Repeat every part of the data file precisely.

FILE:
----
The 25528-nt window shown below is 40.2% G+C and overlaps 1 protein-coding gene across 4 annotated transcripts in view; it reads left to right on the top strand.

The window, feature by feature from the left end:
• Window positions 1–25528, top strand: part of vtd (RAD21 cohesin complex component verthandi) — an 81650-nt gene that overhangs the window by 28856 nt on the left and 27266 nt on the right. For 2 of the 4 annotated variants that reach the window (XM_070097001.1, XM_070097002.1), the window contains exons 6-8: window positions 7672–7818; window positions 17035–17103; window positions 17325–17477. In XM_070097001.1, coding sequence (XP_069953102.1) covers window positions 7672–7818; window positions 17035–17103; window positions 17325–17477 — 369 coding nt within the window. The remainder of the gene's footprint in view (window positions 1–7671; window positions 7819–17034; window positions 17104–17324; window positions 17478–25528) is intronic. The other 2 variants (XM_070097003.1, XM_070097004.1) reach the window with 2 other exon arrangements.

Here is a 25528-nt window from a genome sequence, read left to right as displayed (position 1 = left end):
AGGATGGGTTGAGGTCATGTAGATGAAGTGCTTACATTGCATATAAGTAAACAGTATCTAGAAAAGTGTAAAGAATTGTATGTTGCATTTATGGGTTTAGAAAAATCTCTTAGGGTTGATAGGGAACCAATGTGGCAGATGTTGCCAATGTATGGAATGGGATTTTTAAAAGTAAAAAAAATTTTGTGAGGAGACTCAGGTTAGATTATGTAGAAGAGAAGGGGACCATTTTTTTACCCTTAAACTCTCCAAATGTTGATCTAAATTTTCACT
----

The 25528-nt window shown below is 40.2% G+C and overlaps 1 protein-coding gene across 4 annotated transcripts in view; it reads left to right on the top strand.

The window, feature by feature from the left end:
• Window positions 1–25528, top strand: part of vtd (RAD21 cohesin complex component verthandi) — an 81650-nt gene that overhangs the window by 28856 nt on the left and 27266 nt on the right. For 2 of the 4 annotated variants that reach the window (XM_070097001.1, XM_070097002.1), the window contains exons 6-8: window positions 7672–7818; window positions 17035–17103; window positions 17325–17477. In XM_070097001.1, coding sequence (XP_069953102.1) covers window positions 7672–7818; window positions 17035–17103; window positions 17325–17477 — 369 coding nt within the window. The remainder of the gene's footprint in view (window positions 1–7671; window positions 7819–17034; window positions 17104–17324; window positions 17478–25528) is intronic. The other 2 variants (XM_070097003.1, XM_070097004.1) reach the window with 2 other exon arrangements.

Here is a 25528-nt window from a genome sequence, read left to right as displayed (position 1 = left end):
AGGATGGGTTGAGGTCATGTAGATGAAGTGCTTACATTGCATATAAGTAAACAGTATCTAGAAAAGTGTAAAGAATTGTATGTTGCATTTATGGGTTTAGAAAAATCTCTTAGGGTTGATAGGGAACCAATGTGGCAGATGTTGCCAATGTATGGAATGGGATTTTTAAAAGTAAAAAAAATTTTGTGAGGAGACTCAGGTTAGATTATGTAGAAGAGAAGGGGACCATTTTTTTACCCTTAAACTCTCCAAATGTTGATCTAAATTTTCACT